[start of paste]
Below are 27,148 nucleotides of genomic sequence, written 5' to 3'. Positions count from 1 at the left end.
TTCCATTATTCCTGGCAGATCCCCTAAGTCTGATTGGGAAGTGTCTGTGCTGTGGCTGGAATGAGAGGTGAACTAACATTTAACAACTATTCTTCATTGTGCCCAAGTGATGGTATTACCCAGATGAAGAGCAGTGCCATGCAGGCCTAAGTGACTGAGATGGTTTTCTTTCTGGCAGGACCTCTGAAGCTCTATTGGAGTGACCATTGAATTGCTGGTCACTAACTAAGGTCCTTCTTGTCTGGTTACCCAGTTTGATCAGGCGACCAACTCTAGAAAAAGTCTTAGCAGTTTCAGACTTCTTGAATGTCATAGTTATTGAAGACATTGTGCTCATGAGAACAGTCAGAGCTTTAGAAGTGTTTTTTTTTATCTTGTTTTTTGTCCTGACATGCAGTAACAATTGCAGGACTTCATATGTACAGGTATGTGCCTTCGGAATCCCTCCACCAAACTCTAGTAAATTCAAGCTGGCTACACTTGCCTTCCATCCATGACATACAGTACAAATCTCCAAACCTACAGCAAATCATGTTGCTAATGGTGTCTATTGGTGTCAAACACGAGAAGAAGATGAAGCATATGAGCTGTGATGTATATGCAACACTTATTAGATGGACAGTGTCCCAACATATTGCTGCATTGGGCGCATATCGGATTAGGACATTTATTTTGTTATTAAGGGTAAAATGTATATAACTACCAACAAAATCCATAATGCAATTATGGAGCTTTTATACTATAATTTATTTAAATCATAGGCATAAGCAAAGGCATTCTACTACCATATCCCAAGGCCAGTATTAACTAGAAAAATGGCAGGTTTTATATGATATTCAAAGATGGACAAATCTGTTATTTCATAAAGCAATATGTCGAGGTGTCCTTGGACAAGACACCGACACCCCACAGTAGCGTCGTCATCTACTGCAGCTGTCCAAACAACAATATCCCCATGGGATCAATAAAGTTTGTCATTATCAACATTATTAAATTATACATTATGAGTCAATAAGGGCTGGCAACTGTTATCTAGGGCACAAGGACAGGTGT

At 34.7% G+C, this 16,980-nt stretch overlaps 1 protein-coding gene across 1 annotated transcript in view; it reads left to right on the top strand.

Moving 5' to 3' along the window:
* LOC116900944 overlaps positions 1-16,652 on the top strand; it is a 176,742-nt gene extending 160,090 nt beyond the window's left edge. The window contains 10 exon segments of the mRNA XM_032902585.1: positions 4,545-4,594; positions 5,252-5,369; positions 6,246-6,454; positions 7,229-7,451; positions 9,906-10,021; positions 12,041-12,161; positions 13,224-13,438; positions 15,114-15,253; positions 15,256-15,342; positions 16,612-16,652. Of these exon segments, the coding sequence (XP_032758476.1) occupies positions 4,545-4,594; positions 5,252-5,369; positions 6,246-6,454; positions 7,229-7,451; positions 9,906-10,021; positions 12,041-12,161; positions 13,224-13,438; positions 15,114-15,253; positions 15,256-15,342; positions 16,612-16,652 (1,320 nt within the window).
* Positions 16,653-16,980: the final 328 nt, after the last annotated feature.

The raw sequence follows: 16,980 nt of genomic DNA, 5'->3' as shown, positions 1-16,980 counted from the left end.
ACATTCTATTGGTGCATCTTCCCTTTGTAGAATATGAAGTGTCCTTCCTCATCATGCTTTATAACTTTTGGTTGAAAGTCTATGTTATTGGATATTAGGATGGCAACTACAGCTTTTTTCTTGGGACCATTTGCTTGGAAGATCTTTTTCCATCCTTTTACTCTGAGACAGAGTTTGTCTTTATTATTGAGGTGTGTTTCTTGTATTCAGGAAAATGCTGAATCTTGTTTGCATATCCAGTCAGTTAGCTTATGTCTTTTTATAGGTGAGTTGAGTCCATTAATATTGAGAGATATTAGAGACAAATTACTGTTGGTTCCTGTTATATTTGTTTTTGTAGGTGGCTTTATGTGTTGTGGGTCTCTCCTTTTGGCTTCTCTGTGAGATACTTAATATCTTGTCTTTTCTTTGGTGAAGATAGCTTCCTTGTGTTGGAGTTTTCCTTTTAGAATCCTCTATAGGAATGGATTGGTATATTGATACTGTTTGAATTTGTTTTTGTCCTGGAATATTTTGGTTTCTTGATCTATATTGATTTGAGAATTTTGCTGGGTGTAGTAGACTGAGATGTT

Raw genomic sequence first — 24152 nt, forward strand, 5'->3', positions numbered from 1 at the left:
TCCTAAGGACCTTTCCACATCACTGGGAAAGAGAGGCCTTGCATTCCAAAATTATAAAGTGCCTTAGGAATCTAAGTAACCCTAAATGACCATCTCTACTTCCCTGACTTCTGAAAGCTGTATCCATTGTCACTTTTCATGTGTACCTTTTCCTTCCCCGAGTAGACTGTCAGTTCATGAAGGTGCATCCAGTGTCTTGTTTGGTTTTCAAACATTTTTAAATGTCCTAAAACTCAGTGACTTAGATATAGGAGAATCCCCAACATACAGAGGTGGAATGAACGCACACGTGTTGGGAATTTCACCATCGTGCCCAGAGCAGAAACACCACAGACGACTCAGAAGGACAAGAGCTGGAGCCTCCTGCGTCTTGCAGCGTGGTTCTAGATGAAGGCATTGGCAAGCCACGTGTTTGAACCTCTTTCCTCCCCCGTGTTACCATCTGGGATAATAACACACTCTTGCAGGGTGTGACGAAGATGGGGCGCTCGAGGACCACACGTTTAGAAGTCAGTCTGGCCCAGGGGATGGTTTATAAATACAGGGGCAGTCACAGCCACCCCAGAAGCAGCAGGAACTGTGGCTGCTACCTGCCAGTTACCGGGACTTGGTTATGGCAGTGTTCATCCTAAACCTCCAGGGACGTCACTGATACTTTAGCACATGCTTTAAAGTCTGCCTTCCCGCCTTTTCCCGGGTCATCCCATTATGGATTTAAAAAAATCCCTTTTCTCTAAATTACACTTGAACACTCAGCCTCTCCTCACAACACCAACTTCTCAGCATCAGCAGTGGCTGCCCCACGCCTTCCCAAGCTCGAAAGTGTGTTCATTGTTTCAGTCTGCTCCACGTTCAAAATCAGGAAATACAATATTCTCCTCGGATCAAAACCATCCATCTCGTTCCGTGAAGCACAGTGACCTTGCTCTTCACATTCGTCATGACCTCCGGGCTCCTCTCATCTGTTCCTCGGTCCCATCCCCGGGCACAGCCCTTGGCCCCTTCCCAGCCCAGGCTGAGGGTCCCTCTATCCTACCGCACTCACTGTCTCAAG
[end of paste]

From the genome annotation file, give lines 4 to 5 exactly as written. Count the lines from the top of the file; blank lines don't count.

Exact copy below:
Moving 5' to 3' along the window:
* LOC116900944 overlaps positions 1-16,652 on the top strand; it is a 176,742-nt gene extending 160,090 nt beyond the window's left edge. The window contains 10 exon segments of the mRNA XM_032902585.1: positions 4,545-4,594; positions 5,252-5,369; positions 6,246-6,454; positions 7,229-7,451; positions 9,906-10,021; positions 12,041-12,161; positions 13,224-13,438; positions 15,114-15,253; positions 15,256-15,342; positions 16,612-16,652. Of these exon segments, the coding sequence (XP_032758476.1) occupies positions 4,545-4,594; positions 5,252-5,369; positions 6,246-6,454; positions 7,229-7,451; positions 9,906-10,021; positions 12,041-12,161; positions 13,224-13,438; positions 15,114-15,253; positions 15,256-15,342; positions 16,612-16,652 (1,320 nt within the window).